It was one of the first days of Thanksgiving break, and, after a week of especially hurried school work, Staci Raab had planned to finally sleep in. A vivacious UVA junior, Raab awoke in her childhood bedroom in Richmond on Sunday, November 19, ready to enjoy her week of rest. It wasn’t long before she realized a school problem had followed her home.
Raab felt what seemed like typical cold symptoms, plus something more—a painful, golf-ball sized lump that made her neck look “huge.” Her first thought: “It’s the mumps!”
With 43 confirmed cases of the mumps at UVA since late September, it’s not surprising that Raab recognized her illness right away. The doctors at Henrico Doctor’s Hospital weren’t so capable. Instead of testing Raab for mumps, they administered a rubella test. Because of the error, Raab is considered an “unconfirmed case;” she’s still not sure if she actually had the mumps.
But the Raab family wasn’t taking any chances. They called off their Thanksgiving guests and Staci went into quarantine. A photo even went up on Raab’s Facebook profile: “Staci can’t play. Mumps.”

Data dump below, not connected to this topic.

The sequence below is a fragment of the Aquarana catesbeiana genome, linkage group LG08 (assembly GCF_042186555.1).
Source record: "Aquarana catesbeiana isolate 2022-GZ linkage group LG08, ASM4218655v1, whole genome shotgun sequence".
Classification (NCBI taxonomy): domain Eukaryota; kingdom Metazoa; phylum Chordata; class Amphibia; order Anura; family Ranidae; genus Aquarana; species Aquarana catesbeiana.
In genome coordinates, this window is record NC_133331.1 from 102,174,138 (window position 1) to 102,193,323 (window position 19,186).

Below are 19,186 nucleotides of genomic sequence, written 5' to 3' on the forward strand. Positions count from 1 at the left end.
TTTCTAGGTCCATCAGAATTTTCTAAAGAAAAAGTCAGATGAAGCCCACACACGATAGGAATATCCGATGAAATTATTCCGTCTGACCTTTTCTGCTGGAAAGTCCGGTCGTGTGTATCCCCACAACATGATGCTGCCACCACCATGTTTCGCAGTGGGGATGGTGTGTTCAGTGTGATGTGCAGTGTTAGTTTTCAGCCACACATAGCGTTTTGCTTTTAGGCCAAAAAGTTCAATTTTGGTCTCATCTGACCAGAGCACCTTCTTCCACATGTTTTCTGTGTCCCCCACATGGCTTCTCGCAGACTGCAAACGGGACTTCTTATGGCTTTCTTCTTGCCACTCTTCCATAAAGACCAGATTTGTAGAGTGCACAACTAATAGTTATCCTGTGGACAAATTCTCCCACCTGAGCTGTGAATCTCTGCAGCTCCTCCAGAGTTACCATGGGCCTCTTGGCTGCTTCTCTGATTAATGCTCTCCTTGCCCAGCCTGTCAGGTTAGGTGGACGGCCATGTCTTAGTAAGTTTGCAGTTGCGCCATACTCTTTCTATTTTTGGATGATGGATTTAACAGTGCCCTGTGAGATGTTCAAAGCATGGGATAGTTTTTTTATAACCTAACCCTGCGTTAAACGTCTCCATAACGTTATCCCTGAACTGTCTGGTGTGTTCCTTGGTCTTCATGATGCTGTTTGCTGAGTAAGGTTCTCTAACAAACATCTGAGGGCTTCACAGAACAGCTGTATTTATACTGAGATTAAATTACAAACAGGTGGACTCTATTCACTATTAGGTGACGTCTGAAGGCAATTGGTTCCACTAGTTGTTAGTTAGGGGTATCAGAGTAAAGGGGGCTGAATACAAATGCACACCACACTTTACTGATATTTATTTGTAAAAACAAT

The next few days were filled with boredom for Raab. She pretended to be doing homework, but she actually polished off about eight novels and seven movies while recovering. While Raab convalesced, a family friend at a Richmond news station picked up on her story. Two networks showed up throughout the week to take pictures of her “big swollen neck.”
Thanksgiving was unusually dry for the Raab family this year. Staci had to sit on the other side of the room from her 18-year-old brother (mumps can make men sterile), and the family entertained no guests. “We had all the turkey and whatever, but it didn’t feel like Thanksgiving,” Raab says.
UVA ordered all students to show proof of vaccination—there are only 11 students unvaccinated and 62 have not returned health forms. Raab’s vaccines were up to date when she caught the mumps.